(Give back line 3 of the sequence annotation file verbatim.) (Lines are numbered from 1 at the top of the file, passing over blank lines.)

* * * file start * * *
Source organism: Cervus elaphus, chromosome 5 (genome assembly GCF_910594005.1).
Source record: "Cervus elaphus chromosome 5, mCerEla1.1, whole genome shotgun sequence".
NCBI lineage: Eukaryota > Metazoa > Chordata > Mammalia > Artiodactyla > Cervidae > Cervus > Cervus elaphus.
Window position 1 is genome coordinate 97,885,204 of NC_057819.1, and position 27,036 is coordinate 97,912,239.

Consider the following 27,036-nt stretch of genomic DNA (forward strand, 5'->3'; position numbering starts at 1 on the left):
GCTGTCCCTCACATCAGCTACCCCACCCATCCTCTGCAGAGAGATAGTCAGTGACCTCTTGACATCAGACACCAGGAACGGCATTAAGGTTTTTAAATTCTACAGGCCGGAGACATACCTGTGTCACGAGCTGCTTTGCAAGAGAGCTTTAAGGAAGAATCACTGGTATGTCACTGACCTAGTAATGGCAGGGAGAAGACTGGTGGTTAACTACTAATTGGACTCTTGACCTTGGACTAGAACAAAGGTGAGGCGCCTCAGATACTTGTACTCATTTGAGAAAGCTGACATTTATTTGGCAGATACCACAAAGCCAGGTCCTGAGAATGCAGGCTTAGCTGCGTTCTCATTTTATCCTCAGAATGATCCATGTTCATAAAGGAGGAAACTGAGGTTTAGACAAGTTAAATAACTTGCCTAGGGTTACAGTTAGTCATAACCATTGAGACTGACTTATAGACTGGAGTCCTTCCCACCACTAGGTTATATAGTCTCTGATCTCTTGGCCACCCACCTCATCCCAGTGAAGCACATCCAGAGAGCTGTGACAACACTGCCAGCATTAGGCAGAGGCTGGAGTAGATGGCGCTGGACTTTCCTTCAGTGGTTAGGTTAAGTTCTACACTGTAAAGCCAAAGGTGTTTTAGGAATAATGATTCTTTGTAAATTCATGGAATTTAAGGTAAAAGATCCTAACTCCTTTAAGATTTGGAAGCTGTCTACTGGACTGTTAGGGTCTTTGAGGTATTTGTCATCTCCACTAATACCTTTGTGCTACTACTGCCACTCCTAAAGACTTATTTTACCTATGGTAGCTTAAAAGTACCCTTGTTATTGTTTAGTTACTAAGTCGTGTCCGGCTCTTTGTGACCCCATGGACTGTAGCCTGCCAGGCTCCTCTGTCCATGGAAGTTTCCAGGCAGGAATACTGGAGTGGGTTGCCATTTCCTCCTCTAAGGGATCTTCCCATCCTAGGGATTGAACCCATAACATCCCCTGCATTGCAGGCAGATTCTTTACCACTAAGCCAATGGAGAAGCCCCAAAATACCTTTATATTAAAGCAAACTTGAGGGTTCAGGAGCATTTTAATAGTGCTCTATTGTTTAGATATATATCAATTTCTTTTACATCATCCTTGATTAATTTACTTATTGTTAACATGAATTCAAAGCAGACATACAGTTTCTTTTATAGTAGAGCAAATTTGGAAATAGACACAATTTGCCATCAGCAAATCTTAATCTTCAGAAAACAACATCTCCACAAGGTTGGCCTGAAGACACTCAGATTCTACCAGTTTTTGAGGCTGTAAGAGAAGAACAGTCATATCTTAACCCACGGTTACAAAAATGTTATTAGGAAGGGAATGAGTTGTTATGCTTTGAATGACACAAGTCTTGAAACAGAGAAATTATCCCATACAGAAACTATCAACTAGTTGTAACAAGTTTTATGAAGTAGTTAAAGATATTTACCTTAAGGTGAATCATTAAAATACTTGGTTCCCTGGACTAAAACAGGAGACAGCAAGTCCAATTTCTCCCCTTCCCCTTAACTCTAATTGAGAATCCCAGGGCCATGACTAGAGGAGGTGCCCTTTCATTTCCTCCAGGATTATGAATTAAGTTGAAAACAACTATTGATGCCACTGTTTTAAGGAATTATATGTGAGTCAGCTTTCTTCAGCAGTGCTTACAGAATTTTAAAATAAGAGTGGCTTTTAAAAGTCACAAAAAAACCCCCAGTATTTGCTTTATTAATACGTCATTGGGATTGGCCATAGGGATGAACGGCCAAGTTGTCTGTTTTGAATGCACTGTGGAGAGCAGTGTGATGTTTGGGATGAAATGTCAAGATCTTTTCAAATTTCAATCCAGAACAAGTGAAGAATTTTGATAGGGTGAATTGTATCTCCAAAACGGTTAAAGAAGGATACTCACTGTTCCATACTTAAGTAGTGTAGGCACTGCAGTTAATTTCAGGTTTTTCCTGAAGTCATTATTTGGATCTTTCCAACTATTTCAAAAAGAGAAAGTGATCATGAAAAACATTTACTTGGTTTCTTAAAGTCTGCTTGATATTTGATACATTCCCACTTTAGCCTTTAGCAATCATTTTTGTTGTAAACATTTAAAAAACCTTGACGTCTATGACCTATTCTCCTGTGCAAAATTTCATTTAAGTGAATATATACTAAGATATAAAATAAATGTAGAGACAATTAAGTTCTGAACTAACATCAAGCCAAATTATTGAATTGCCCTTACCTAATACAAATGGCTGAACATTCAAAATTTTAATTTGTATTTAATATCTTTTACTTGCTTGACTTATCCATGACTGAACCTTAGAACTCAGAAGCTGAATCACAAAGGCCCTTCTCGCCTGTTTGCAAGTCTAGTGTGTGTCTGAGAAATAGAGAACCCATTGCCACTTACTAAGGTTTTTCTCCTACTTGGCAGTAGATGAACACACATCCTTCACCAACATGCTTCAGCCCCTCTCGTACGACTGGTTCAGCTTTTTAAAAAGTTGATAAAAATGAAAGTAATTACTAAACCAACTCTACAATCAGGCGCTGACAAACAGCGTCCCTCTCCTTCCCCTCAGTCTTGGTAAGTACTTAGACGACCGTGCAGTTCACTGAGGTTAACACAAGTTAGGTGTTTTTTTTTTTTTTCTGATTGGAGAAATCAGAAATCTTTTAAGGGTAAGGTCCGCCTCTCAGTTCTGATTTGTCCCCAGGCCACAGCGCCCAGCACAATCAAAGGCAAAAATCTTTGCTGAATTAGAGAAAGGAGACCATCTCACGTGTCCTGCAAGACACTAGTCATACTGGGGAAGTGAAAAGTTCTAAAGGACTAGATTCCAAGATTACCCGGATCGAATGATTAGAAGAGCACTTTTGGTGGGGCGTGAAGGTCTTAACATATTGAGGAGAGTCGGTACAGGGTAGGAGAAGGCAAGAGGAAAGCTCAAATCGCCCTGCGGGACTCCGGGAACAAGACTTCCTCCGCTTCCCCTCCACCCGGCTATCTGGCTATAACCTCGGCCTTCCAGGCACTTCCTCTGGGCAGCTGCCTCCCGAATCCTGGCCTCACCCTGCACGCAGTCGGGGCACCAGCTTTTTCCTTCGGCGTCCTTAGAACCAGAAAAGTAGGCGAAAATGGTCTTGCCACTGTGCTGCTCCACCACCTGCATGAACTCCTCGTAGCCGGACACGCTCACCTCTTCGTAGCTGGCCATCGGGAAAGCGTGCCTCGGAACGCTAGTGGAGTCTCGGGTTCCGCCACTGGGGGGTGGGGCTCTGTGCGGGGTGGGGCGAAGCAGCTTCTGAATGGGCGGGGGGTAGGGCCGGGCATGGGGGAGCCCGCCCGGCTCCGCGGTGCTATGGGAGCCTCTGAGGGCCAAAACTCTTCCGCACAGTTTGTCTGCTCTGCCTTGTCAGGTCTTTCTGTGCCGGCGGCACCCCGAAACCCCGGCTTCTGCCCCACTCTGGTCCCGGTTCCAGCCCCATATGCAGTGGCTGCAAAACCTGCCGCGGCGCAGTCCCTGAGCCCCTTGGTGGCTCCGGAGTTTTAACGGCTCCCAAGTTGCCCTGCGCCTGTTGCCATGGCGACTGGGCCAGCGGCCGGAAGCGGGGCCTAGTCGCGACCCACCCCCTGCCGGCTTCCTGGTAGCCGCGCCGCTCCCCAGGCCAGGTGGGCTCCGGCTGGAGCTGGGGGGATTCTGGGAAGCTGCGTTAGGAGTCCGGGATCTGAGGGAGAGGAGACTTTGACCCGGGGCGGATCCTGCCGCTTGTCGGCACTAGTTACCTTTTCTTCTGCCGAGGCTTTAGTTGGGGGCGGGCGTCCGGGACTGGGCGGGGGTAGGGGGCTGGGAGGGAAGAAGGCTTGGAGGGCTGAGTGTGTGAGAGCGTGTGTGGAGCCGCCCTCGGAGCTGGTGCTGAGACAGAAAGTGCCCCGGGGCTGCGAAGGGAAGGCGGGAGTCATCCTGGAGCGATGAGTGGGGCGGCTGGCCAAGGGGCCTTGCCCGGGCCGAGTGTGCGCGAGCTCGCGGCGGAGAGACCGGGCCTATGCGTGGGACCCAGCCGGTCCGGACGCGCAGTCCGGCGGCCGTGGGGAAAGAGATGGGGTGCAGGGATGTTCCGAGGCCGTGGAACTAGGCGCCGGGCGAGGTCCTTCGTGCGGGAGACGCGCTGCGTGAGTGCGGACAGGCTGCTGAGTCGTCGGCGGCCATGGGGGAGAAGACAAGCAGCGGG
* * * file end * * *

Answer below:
NCBI lineage: Eukaryota > Metazoa > Chordata > Mammalia > Artiodactyla > Cervidae > Cervus > Cervus elaphus.